This article has been adapted from our sister site across the pond, Fool UK. You probably would have figured that out for yourself after reading the paragraph containing "576p," "30 April," and "realised."
I can't say I've enjoyed the last few months of market volatility. I have seen my portfolio shed more than 10% of its value and every new purchase instantly plunges.
But I've certainly learned a lot. Ten things, in fact -- a suspiciously round number. So what can we learn from the market correction?
1. A stock market correction doesn't kill you.
My portfolio may have been peppered with buckshot, but it's far from dead. When the FTSE 100 briefly revived last week, my portfolio was soon hopping around. So yes, the correction hurts, but it isn't the end of the world. You will recover.
2. Fools rush in.
When BP's (NYSE: BP ) broken pipe started gushing, I paid too much heed to analysts who claimed the oil major's share price plummet had been overdone, and dived gleefully in at 576p on 30 April. An hour later, watching a glum report from the Gulf of Mexico on BBC News, I realised I had been too hasty. BP's shares are now trading at 332p, a 43% drop. Only you can fully assess how much risk you are willing to take.
3. Small caps aren't necessarily more volatile.
Just look at BP. Or Aviva (NYSE: AV ) . Or Prudential (NYSE: PRU ) . These three fellas are all in my portfolio, and all have taken a hammering lately. My other blue chips have also seen their share prices slide. I assumed smaller companies were inherently more volatile, but it isn't always the case. Lighting company FW Thorpe has barely flickered in recent months, while all around it, big names have been plunged into darkness. Many of my other smaller, lesser-traded stocks have also stood firm.
4. You have to keep the faith.
With the FTSE 100 down nearly 30% on over a decade ago, stock markets have some explaining to do. The index is currently trading at a level last seen in January 1998, well over 12 years ago. At times like these, investors are likely to have their faith sorely tested. You just have to keep believing that markets will one day rise again.
5. The dividend is your friend.
The share price may have fallen, but at least you've got the dividend (with the odd oily exception). Over the long run, that's where you will make much of your money, especially in times like these. Now, when researching a new stock, the dividend is one of the first things I look for. And if it's low, I may look no further.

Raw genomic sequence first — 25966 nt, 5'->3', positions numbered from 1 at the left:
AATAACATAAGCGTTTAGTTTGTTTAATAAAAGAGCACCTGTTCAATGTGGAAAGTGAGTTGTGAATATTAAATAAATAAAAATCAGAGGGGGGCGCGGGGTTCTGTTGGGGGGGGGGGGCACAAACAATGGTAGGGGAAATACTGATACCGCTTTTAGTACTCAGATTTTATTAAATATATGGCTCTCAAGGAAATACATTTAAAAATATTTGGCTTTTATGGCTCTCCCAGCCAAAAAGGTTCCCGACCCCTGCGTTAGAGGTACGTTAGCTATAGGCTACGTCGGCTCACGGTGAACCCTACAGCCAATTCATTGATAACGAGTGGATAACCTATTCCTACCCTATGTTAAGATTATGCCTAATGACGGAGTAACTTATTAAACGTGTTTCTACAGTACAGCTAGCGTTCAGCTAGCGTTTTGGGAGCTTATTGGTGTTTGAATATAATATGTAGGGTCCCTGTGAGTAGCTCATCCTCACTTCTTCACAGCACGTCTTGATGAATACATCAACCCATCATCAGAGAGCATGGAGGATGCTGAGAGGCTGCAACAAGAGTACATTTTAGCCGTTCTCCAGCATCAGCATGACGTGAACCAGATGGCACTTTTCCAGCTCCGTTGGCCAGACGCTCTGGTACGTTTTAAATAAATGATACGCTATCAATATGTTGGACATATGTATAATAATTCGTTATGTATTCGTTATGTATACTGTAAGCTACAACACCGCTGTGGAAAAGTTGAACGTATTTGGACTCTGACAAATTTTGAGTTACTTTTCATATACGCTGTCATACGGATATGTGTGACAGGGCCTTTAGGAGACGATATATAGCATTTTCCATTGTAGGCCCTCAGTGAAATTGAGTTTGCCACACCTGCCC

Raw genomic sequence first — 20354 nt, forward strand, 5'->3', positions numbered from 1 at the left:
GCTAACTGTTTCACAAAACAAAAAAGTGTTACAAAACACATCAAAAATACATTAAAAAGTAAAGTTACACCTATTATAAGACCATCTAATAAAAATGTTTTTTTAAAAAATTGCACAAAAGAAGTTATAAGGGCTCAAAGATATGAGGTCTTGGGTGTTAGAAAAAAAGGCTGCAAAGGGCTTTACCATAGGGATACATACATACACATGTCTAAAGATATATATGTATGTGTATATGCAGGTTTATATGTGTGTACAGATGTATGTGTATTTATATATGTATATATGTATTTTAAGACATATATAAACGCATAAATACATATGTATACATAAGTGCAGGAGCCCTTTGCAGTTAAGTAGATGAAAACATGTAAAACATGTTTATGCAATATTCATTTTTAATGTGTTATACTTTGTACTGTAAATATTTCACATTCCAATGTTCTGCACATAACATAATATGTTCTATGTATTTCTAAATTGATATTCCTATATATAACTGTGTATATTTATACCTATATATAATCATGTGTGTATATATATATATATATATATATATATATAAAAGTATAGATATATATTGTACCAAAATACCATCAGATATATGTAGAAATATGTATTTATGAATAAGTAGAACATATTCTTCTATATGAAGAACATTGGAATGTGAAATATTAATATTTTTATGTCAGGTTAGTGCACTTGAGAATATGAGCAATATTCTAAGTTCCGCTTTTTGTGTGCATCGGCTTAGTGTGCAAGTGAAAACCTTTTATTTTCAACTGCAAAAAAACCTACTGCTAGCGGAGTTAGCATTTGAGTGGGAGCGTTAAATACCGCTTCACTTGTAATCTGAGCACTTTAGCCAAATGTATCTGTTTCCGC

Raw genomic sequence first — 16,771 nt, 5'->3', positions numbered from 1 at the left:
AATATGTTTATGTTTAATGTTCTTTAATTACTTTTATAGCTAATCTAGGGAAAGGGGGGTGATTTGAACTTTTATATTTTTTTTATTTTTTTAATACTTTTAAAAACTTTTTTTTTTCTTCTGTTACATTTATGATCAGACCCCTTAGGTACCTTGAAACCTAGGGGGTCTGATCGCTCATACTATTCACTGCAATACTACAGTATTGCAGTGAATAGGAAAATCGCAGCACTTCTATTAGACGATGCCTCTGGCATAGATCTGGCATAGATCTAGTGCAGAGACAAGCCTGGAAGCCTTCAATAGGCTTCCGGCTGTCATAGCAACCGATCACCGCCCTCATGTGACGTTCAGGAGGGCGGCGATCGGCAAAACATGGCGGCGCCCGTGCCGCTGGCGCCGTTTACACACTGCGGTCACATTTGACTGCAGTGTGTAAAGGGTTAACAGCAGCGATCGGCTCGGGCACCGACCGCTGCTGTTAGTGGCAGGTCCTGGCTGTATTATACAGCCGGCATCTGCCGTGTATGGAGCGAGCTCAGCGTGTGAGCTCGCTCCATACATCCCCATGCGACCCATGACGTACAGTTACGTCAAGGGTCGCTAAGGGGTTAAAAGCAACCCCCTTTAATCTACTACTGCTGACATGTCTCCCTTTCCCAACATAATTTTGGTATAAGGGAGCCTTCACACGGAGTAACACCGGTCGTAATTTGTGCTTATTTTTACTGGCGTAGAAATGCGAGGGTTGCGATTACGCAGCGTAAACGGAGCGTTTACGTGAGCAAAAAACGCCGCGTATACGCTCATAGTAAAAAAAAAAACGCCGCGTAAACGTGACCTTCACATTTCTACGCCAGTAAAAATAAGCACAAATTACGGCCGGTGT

6. It's hard to defy the crowd.
Every Fool can quote Warren Buffett's maxim that you should be brave when others are fearful, but oh my!, isn't that a hard thing to do? When markets are going down in flames, your self-preservation instincts are ordering you to grab a parachute and jump out of the window (squashing women and children along the way). If you think you're an exception, answer this question: How brave do you feel about BP today?
7. Catching a falling share isn't easy.
I had three grabs at Aviva before I finally got my timing right. I bought at 383p on 26 February, 341p on 12 May, and 314p on 20 May. I took an immediate hit on my first two attempts, but the third paid off. And today, with the shares trading at 337p, I'm close to breaking even. Plus I should enjoy a fat yield. So I finally made the right call. I wish I could say the same about my bargain hunting forays into BP, Barclays, and Lloyds.
8. Investment funds have their good points.
Too many investment funds destroy your wealth with high charges and low returns, but the very best do exactly the reverse, and give you diversification to boot. My trio of favourite investment trusts -- Baring Emerging Europe, BlackRock Latin American, and Scottish Oriental Small Companies -- may have dipped lately, but they have avoided the wholesale devastation experienced by some of my individual equity holdings.
9. If it all gets too painful, look away.
I still check my portfolio almost every day, and more than once. I tell myself it's for professional reasons, although, of course, it's personal as well. But when things get too ugly, I simply refuse to look. It saves a lot of fuss and bother, and also stops you from doing something daft, like off-loading a good stock in a flurry of panic.
10. Buy and hold wins the day.
Too much fussing and fretting over an investment portfolio isn't good for you. Trying to time the market is positively bad for you. Stop-losses are a double-edged sword. Spread betting is for crazies. Your crystal ball is broken. Nobody knows what is going to happen next. Only one tactic can see you through: buy and hold. Time is on your side. Markets will revive. Until they do, keep dreaming of dividends.